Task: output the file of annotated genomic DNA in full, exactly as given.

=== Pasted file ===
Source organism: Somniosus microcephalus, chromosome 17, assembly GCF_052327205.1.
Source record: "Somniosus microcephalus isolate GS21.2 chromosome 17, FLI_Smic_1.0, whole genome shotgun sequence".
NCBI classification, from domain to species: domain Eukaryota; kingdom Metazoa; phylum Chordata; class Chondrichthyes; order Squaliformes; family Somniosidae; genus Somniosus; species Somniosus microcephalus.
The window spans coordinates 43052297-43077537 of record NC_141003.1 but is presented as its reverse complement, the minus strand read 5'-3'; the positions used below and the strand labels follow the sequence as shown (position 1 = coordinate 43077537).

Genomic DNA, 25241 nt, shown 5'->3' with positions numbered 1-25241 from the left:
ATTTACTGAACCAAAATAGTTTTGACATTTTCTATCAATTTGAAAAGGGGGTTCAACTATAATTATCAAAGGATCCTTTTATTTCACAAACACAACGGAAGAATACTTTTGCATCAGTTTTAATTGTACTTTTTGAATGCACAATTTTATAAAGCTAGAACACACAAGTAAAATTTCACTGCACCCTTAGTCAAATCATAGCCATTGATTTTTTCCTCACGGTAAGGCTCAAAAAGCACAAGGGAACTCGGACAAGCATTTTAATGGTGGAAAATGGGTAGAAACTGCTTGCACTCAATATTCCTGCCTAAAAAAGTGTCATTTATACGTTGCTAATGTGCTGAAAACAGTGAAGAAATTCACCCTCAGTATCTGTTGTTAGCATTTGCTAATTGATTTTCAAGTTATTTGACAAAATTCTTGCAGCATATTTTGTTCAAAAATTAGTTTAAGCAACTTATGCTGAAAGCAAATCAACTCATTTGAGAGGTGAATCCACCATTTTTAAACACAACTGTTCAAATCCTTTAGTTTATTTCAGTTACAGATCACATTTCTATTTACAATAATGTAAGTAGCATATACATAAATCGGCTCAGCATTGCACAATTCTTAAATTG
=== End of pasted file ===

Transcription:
Source organism: Somniosus microcephalus, chromosome 17, assembly GCF_052327205.1.
Source record: "Somniosus microcephalus isolate GS21.2 chromosome 17, FLI_Smic_1.0, whole genome shotgun sequence".
NCBI classification, from domain to species: domain Eukaryota; kingdom Metazoa; phylum Chordata; class Chondrichthyes; order Squaliformes; family Somniosidae; genus Somniosus; species Somniosus microcephalus.
The window spans coordinates 43052297-43077537 of record NC_141003.1 but is presented as its reverse complement, the minus strand read 5'-3'; the positions used below and the strand labels follow the sequence as shown (position 1 = coordinate 43077537).

Genomic DNA, 25241 nt, shown 5'->3' with positions numbered 1-25241 from the left:
ATTTACTGAACCAAAATAGTTTTGACATTTTCTATCAATTTGAAAAGGGGGTTCAACTATAATTATCAAAGGATCCTTTTATTTCACAAACACAACGGAAGAATACTTTTGCATCAGTTTTAATTGTACTTTTTGAATGCACAATTTTATAAAGCTAGAACACACAAGTAAAATTTCACTGCACCCTTAGTCAAATCATAGCCATTGATTTTTTCCTCACGGTAAGGCTCAAAAAGCACAAGGGAACTCGGACAAGCATTTTAATGGTGGAAAATGGGTAGAAACTGCTTGCACTCAATATTCCTGCCTAAAAAAGTGTCATTTATACGTTGCTAATGTGCTGAAAACAGTGAAGAAATTCACCCTCAGTATCTGTTGTTAGCATTTGCTAATTGATTTTCAAGTTATTTGACAAAATTCTTGCAGCATATTTTGTTCAAAAATTAGTTTAAGCAACTTATGCTGAAAGCAAATCAACTCATTTGAGAGGTGAATCCACCATTTTTAAACACAACTGTTCAAATCCTTTAGTTTATTTCAGTTACAGATCACATTTCTATTTACAATAATGTAAGTAGCATATACATAAATCGGCTCAGCATTGCACAATTCTTAAATTG